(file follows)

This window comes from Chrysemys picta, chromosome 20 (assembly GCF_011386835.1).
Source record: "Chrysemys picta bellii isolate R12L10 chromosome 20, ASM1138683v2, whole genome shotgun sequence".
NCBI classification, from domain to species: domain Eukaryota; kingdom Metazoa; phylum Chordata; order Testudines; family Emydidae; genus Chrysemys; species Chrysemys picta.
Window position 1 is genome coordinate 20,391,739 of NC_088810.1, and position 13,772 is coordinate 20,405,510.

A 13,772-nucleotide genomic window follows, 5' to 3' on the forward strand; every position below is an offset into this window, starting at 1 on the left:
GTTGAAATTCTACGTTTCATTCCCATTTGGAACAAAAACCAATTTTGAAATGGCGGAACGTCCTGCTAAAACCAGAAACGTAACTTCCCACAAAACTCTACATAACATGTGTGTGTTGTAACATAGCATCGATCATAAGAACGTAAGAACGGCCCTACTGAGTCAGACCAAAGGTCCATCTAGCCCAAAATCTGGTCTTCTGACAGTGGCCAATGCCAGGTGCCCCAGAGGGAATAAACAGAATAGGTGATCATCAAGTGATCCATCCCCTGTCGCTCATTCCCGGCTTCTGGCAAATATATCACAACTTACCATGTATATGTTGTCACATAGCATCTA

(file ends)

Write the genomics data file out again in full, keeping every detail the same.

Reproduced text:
This window comes from Chrysemys picta, chromosome 20 (assembly GCF_011386835.1).
Source record: "Chrysemys picta bellii isolate R12L10 chromosome 20, ASM1138683v2, whole genome shotgun sequence".
NCBI classification, from domain to species: domain Eukaryota; kingdom Metazoa; phylum Chordata; order Testudines; family Emydidae; genus Chrysemys; species Chrysemys picta.
Window position 1 is genome coordinate 20,391,739 of NC_088810.1, and position 13,772 is coordinate 20,405,510.

A 13,772-nucleotide genomic window follows, 5' to 3' on the forward strand; every position below is an offset into this window, starting at 1 on the left:
GTTGAAATTCTACGTTTCATTCCCATTTGGAACAAAAACCAATTTTGAAATGGCGGAACGTCCTGCTAAAACCAGAAACGTAACTTCCCACAAAACTCTACATAACATGTGTGTGTTGTAACATAGCATCGATCATAAGAACGTAAGAACGGCCCTACTGAGTCAGACCAAAGGTCCATCTAGCCCAAAATCTGGTCTTCTGACAGTGGCCAATGCCAGGTGCCCCAGAGGGAATAAACAGAATAGGTGATCATCAAGTGATCCATCCCCTGTCGCTCATTCCCGGCTTCTGGCAAATATATCACAACTTACCATGTATATGTTGTCACATAGCATCTA